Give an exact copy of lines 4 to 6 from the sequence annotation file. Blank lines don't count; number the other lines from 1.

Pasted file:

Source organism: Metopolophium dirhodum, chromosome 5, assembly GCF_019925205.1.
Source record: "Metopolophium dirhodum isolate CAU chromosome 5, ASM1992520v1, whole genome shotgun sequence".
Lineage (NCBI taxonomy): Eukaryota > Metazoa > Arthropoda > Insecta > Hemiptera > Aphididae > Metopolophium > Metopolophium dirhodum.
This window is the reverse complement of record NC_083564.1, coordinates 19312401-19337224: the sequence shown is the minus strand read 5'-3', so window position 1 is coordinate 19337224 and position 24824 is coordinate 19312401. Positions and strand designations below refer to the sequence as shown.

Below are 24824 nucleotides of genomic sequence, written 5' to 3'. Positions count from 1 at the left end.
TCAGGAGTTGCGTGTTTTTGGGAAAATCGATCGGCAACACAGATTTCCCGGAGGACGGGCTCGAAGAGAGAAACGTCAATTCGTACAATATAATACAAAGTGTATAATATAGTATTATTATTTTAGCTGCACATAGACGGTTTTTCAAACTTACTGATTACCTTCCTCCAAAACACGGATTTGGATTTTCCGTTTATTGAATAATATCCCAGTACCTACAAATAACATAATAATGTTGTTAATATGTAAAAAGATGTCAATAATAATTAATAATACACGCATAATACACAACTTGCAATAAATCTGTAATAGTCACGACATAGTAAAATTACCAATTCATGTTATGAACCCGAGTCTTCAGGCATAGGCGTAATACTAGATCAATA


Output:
This window is the reverse complement of record NC_083564.1, coordinates 19312401-19337224: the sequence shown is the minus strand read 5'-3', so window position 1 is coordinate 19337224 and position 24824 is coordinate 19312401. Positions and strand designations below refer to the sequence as shown.

Below are 24824 nucleotides of genomic sequence, written 5' to 3'. Positions count from 1 at the left end.
TCAGGAGTTGCGTGTTTTTGGGAAAATCGATCGGCAACACAGATTTCCCGGAGGACGGGCTCGAAGAGAGAAACGTCAATTCGTACAATATAATACAAAGTGTATAATATAGTATTATTATTTTAGCTGCACATAGACGGTTTTTCAAACTTACTGATTACCTTCCTCCAAAACACGGATTTGGATTTTCCGTTTATTGAATAATATCCCAGTACCTACAAATAACATAATAATGTTGTTAATATGTAAAAAGATGTCAATAATAATTAATAATACACGCATAATACACAACTTGCAATAAATCTGTAATAGTCACGACATAGTAAAATTACCAATTCATGTTATGAACCCGAGTCTTCAGGCATAGGCGTAATACTAGATCAATA